Miami Dolphins Tua Tagovailoa was taken to hospital with head and neck injuries after being forced out of the game against the Cincinnati Bengals.
The NFL has been urged to make ‘tangible change’ to their concussion protocols after Miami Dolphins quarterback Tua Tagovailoa was stretchered off the field and taken to hospital with head and neck injuries during their Thursday night defeat to the Cincinnati Bengals.
Tagovailoa was shaken up and looked wobbly on his feet during Miami’s win over the Buffalo Bills on Sunday, following a hit by linebacker Matt Milano, leaving the field with what was initially described by the Dolphins as a head injury before subsequently returning to the game.
The 24-year-old quarterback was then listed as ‘questionable’ ahead of Thursday night’s game, said to be suffering from a sore back and ankle injury, but he was cleared to start the game just four days on from the incident in the Bills game.
Highlights of the Miami Dolphins against the Cincinnati Bengals in Week Four of the NFL season.
Tagovailoa exited the Bengals game with about six minutes left in the first half after taking a heavy blow to the head when sacked by defensive end Josh Tupou. His arms went into the ‘fencing response’ and he remained motionless on the ground for seven minutes in hugely concerning scenes before being carted off the field.
Florio: There is too much ‘oh, it’s fine’… It’s fine until it’s not
Addressing the incident on Pro Football Talk, NBC’s Mike Florio said: “When a guy has had an issue on a Sunday, should he be back playing on a Thursday under any circumstance?
Pro Football Talk’ Mike Florio and Peter King react to Tua Tagovailoa’s concussion suffered in the Miami Dolphins Thursday night game against the Cincinnati Bengals, and what more the NFL needs to do when it comes to head injuries.
“When a guy shows any gross motor instability, is it automatic that he should be out of the game? Should it be a no-go, the same way it is if you show ‘fencing’?
“Should there be an automatic one-game suspension for the player’s own good, for the sport’s own good, that you miss one game after you have been diagnosed with a concussion – especially on a short week.”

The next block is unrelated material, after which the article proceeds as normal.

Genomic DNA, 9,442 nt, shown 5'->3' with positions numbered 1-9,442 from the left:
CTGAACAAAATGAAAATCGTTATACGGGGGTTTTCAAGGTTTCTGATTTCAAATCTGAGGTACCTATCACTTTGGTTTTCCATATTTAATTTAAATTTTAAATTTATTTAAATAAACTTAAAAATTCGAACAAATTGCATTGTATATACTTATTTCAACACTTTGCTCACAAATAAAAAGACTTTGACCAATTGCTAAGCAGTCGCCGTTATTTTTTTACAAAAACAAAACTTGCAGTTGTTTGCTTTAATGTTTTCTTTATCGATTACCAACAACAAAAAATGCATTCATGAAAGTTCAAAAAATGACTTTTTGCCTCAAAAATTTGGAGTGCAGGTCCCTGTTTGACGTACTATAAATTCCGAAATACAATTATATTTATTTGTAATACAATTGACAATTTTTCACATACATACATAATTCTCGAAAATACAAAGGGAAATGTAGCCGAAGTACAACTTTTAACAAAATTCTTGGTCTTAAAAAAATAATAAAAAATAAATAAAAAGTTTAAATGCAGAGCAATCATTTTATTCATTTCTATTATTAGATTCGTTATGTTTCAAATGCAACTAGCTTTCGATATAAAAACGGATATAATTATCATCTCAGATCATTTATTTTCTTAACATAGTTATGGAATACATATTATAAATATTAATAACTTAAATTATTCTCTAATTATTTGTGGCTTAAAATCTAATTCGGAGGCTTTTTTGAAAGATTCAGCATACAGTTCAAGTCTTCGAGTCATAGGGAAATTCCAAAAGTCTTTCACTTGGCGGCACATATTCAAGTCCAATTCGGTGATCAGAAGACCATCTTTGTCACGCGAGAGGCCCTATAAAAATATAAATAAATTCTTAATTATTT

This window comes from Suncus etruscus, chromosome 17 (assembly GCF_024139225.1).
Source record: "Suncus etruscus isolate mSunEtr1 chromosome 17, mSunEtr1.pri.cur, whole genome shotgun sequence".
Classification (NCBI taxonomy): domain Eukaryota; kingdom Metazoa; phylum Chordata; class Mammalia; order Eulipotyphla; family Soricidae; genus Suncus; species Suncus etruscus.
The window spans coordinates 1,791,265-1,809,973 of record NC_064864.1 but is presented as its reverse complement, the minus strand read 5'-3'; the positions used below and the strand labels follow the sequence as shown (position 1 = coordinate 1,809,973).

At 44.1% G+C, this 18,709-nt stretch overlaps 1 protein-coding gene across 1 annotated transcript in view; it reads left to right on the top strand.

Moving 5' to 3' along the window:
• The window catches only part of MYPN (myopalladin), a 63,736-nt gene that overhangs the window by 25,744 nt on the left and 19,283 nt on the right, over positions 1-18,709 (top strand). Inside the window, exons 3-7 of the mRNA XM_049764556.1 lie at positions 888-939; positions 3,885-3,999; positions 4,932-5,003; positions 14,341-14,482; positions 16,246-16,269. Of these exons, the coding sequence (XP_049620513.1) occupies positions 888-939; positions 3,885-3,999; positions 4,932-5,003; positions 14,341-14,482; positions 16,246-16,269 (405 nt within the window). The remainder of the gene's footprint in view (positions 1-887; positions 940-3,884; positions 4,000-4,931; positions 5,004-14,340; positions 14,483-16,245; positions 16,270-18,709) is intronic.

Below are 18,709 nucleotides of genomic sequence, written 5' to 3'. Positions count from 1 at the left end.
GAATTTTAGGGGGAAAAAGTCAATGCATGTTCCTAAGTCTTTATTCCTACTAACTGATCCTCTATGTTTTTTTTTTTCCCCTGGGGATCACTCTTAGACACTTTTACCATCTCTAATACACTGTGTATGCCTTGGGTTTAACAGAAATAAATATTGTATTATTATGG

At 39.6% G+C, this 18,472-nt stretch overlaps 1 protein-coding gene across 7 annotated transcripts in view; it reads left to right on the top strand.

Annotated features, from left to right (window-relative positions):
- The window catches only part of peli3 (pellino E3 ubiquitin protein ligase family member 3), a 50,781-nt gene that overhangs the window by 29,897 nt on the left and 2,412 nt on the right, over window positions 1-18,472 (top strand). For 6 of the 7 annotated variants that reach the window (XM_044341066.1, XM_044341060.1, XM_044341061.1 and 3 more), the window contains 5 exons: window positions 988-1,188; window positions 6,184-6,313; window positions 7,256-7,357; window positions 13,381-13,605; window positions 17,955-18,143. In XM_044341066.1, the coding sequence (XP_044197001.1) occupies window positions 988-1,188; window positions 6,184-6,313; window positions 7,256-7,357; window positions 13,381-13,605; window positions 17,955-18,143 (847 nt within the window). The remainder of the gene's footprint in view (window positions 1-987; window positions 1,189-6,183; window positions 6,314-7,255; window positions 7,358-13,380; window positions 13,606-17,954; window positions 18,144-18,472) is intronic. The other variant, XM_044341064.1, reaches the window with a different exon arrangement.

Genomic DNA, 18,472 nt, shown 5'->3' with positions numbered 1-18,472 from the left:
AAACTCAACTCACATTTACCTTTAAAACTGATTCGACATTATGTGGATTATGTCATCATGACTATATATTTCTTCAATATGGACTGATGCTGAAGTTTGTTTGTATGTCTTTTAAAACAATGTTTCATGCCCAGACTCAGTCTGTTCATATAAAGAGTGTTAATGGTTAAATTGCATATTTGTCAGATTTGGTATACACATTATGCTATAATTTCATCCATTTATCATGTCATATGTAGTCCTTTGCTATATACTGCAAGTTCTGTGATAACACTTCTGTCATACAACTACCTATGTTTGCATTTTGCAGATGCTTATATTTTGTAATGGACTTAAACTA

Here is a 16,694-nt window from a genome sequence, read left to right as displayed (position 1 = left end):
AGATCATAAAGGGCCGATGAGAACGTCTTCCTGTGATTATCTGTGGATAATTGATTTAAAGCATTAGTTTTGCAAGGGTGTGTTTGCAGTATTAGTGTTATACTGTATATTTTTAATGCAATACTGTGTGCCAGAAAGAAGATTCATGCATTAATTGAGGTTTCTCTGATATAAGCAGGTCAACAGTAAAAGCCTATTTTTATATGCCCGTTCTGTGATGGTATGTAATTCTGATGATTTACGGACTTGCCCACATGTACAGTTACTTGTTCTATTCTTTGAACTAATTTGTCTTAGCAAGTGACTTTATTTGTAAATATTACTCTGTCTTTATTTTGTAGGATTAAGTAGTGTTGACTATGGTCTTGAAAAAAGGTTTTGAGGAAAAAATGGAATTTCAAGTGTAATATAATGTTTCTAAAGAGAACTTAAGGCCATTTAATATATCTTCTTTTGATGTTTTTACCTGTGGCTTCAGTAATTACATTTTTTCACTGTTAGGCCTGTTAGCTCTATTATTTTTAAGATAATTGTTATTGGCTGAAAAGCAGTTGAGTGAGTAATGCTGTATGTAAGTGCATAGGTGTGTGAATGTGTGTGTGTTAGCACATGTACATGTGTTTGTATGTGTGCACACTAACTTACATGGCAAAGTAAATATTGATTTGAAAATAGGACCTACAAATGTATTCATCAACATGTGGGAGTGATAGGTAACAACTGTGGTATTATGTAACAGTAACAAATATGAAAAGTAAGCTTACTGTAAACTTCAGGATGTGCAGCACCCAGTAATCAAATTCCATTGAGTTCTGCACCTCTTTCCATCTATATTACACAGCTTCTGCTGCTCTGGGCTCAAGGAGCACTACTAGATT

Miami Dolphins head coach Mike McDaniel described Tua Tagovailoa’s collision as ‘scary’ after the quarterback was hospitalized against the Cincinnati Bengals.
Tagovailoa was taken to University of Cincinnati Medical Center for further evaluation, with the Dolphins confirming the QB was conscious, had movement in all his extremities and would be released from the hospital and fly home with the team that night.
“It’s great news that he’s okay,” Florio added. “But that doesn’t change the concern. Because the next guy may not be.
“There is too much of this ‘oh, it’s fine’… It’s fine until it’s not.”
The NFL had earlier confirmed on Wednesday they are conducting a joint review with the NFL Players Association into whether the league’s concussion protocol was followed after the blow to Tagovailoa on Sunday, with NFL executive vice president Jeff Miller adding there was “every indication” it had been.
After Tagovailoa’s injury against the Bengals on Thursday night, the NFLPA tweeted: “Player health and safety is at the core of the union’s mission. Our concern tonight is for Tua and we hope for a full and speedy recovery.
“Our investigation into the potential protocol violation is ongoing.”
The NFL’s protocol dictates that any player who “exhibits or reports symptoms or signs suggestive of a concussion” must be removed from the game, examined and “undergo a six-step evaluation by a team physician and unaffiliated neurotrauma consultant (UNC) to determine the severity of the injury and whether or not they’re fit to return to the field.”
“I wonder about this investigation now between the NFL and NFLPA, because it’s going to become an exercise in PR,” Florio said. “Are we really going to get to the truth?
“My concern is we may never get to the truth about Sunday now, because that looms so much more largely now because of Thursday.
“Do we see an overreaction? I’d rather see an overreaction than an underreaction, but the question is how much further do they go?
“How long is the mandatory absence for the player? And should there be a truly independent voice that is disconnected from the shield [the NFL]?
“The shield itself has motivations that are similar to the team and the player, which is to have the best players on the field for the best games as much as possible.
“That is something that is going to be very difficult for the league to strike the right balance on.”
Cincinnati Bengals quarterback Joe Burrow described Tua Tagovailoa’s injury as ‘scary’ after he was taken to hospital with head, neck and back injuries.
King: A ‘seminal moment’ for the NFL
NBC’s Football Morning in America columnist, Peter King, appearing on PFT as a guest, described Tagovailoa’s injury as a “seminal moment” for the NFL.
“If something doesn’t come from this, a tangible change, I think the NFL is stupid,” he said.
“Everybody in America has seen in the last five days exactly what has happened, and so a nation turns its lonely eye to you [commissioner] Roger Goodell – what are you going to do?
“There has to be a significant reaction. This can’t just go away in a flurry of statements.
“This is a seminal moment for the NFL, Goodell and for all 32 owners, 32 head coaches and for 1,696 players.
“There are times when you see something that truly is wrong, and you can’t fall back on ‘this is the process, we have to correct it’.